If you look at this image you will see that there are a lot of stars (and maybe a little noise) in the image. I moved the exposure up by 3.5 stops in lightroom and discovered that the image was full of stars. I did have to do an adjustment brush on the moon to bring down the exposure by the 3.5 stops so it wasn’t completely blown out.  The XF 100-400mm f/4.5-5.6 R LM OIS WR lens picked up a lot of starlight!

Pushing my luck I took a shot just of Jupiter then with a crop to 1600×1600 and another overexposure by 3.5 stops brought in not only starlight but the light of three of Jupiter’s moons.

Jupiter (Last Night)

While most suggest using a wide angled lens at F2.8 with an 1600 ISO and a 30 second exposure for night photography, you sure can pick up a lot of stars with a telephoto lens and a short exposure time. Note: all images were shot hand held which is pretty impressive but with the 1/125 exposure with the VR turned on the images were sharp. The XF 100-400mm f/4.5-5.6 R LM OIS WR is a spectacular lens.

Images shot with Fujifilm X-T2 and the Fujinon XF100-400mmF4.5-5.6 R LM OIS WR

Post Processing Tools And Fuji X-Trans

A recent update to Capture One Pro (10.1.1) has enhanced processing for Fujifilm X-Trans sensors. And if you are on Adobe Lightroom CC (15.10) image processing for the X-Trans sensor seems to be pretty stable.  Since I have both I thought it might be interesting to see if there is any difference or distinctions for using one over the other.

I choose the image “Basket (Details)” as a test of how each one works. The image was taken with the XF 50-140mm f/2.8 R LM OIS WR on my Fujifilm X-T2. It was shot at 1/125 sec. at F5.6 with ISO at 1000 and auto white balance. In Lightroom I used the Camera Profile  Provia/Standard. I used an imported ICC Fujifilm Provia/Standard profile in Capture One.  So both images had the same starting point.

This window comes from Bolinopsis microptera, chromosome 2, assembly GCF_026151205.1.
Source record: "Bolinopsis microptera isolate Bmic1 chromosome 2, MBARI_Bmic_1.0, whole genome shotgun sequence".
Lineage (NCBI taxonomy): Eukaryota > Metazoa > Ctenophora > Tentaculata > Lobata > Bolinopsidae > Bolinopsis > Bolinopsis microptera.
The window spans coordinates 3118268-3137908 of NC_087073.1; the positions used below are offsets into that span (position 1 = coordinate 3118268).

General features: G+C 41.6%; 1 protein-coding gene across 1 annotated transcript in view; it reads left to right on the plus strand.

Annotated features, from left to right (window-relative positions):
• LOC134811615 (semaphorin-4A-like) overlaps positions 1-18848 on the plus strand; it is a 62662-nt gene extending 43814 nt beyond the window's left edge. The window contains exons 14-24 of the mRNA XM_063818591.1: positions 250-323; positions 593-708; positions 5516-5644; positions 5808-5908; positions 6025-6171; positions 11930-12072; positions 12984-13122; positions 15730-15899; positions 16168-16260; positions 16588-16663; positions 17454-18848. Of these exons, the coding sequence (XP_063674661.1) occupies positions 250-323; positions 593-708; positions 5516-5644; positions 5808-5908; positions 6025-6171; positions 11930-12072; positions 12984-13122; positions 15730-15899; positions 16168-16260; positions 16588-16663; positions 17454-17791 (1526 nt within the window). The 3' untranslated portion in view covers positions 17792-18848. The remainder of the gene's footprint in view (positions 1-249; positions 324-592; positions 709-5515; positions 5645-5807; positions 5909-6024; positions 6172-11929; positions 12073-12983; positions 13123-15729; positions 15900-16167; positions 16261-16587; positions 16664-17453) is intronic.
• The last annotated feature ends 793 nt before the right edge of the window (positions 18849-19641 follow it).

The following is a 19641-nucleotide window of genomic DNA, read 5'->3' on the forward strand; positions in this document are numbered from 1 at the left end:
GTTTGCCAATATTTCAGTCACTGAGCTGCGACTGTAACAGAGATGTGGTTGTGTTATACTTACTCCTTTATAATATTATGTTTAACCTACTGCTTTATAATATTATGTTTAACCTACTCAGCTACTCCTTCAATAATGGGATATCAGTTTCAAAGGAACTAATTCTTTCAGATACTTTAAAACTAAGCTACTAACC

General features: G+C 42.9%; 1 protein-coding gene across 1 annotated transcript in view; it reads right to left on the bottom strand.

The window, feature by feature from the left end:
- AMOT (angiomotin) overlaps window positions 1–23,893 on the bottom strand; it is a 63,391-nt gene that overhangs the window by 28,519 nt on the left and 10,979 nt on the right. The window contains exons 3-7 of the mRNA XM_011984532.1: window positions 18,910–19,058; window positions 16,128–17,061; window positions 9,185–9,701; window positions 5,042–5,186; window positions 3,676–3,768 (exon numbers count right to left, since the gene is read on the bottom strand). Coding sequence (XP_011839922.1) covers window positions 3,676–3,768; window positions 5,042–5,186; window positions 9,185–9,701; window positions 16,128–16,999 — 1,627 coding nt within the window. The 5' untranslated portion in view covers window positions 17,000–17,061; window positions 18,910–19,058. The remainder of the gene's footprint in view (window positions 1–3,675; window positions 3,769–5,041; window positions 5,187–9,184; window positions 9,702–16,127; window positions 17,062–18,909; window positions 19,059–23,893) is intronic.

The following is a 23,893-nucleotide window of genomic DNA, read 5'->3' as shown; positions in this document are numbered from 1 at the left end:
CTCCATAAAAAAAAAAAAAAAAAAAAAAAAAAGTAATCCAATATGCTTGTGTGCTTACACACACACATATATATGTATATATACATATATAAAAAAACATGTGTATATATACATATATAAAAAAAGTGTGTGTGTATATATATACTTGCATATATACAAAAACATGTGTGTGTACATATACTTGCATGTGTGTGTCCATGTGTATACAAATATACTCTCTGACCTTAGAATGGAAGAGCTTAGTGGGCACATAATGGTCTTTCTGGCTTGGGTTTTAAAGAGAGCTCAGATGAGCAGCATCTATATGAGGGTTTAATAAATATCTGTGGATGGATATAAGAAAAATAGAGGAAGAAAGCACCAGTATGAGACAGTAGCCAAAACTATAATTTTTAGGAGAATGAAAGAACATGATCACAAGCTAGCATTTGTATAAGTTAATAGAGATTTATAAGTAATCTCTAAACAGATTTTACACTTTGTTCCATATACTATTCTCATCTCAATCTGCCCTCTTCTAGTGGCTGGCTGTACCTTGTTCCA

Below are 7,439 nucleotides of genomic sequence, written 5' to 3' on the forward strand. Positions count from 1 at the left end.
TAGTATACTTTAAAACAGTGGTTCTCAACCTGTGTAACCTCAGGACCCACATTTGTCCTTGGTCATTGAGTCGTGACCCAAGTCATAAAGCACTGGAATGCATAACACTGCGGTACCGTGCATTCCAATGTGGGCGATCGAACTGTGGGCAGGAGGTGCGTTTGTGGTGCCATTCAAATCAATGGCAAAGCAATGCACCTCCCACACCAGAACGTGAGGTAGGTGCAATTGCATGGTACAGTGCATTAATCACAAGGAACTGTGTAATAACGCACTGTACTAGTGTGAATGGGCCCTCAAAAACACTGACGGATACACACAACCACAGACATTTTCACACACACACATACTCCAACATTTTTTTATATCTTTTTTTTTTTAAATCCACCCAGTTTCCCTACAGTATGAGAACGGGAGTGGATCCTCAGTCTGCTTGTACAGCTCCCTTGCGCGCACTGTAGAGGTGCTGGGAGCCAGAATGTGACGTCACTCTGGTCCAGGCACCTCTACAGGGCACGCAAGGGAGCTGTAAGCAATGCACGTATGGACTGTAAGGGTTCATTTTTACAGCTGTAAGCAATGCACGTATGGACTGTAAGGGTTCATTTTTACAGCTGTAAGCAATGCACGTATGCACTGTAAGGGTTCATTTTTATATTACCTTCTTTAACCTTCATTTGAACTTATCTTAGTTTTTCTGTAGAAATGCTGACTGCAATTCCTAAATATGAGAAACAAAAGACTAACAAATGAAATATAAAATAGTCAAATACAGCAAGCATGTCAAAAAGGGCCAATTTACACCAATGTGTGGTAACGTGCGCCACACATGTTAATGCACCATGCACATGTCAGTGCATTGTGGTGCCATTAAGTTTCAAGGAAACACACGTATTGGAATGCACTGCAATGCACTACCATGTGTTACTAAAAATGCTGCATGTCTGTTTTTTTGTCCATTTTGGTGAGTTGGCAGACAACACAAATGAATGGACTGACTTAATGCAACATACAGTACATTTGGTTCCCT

Basket (Details) Lightroom Processing
Basket Details Capture One Processing

The two end results were very similar. I think the Lightroom edit is a bit brighter but the Capture One noise processing is a bit nicer. I did do the processing for the Capture One version first and was pretty happy with the result. I then tried to match the Capture One output in Lightroom, it was hard to get the two images to match. Click on the images to see full size peep your pixels images. Really thing that Capture One did a better job on noise processing.

The Print

When it all comes down to it, a physical print of your image is what matters most. Something tactile that you hold in your hand, or view on a wall is really what photography is all about. I used to do all my printing out of Photoshop and while the printing was good it required several hoops to jump thru. If you wanted to print several sized prints or prints on different papers, you really needed to duplicate you image before making an image adjustment to the proper size of the print. If you didn’t you had no way of making sure that each print would be the same. As I processed each size image I would save the image off as a separate PSD or TIFF file named with the size so that I could go back and reprint as needed. This meant that for each image I would have one or more duplicates at the size of a PSD (big).